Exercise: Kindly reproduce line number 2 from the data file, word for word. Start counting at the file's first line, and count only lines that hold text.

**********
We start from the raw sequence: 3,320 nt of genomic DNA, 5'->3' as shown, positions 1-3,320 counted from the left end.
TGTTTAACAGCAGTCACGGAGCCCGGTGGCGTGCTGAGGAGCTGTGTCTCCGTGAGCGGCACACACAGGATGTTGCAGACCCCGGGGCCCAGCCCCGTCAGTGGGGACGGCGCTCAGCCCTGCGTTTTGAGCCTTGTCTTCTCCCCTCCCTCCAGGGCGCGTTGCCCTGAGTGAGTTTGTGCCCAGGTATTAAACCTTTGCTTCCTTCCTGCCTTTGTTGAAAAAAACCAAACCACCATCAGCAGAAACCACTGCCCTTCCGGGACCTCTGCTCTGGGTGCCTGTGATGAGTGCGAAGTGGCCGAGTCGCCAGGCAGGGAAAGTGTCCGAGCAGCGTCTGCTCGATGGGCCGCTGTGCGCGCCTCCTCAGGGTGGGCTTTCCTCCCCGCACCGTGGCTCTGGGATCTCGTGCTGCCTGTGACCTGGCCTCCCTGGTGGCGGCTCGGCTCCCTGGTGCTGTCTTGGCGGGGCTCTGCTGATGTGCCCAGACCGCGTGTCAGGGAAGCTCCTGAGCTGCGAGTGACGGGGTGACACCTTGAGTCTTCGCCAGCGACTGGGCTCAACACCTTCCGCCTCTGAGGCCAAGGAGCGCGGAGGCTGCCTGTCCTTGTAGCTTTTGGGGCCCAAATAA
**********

TGTTTAACAGCAGTCACGGAGCCCGGTGGCGTGCTGAGGAGCTGTGTCTCCGTGAGCGGCACACACAGGATGTTGCAGACCCCGGGGCCCAGCCCCGTCAGTGGGGACGGCGCTCAGCCCTGCGTTTTGAGCCTTGTCTTCTCCCCTCCCTCCAGGGCGCGTTGCCCTGAGTGAGTTTGTGCCCAGGTATTAAACCTTTGCTTCCTTCCTGCCTTTGTTGAAAAAAACCAAACCACCATCAGCAGAAACCACTGCCCTTCCGGGACCTCTGCTCTGGGTGCCTGTGATGAGTGCGAAGTGGCCGAGTCGCCAGGCAGGGAAAGTGTCCGAGCAGCGTCTGCTCGATGGGCCGCTGTGCGCGCCTCCTCAGGGTGGGCTTTCCTCCCCGCACCGTGGCTCTGGGATCTCGTGCTGCCTGTGACCTGGCCTCCCTGGTGGCGGCTCGGCTCCCTGGTGCTGTCTTGGCGGGGCTCTGCTGATGTGCCCAGACCGCGTGTCAGGGAAGCTCCTGAGCTGCGAGTGACGGGGTGACACCTTGAGTCTTCGCCAGCGACTGGGCTCAACACCTTCCGCCTCTGAGGCCAAGGAGCGCGGAGGCTGCCTGTCCTTGTAGCTTTTGGGGCCCAAATAA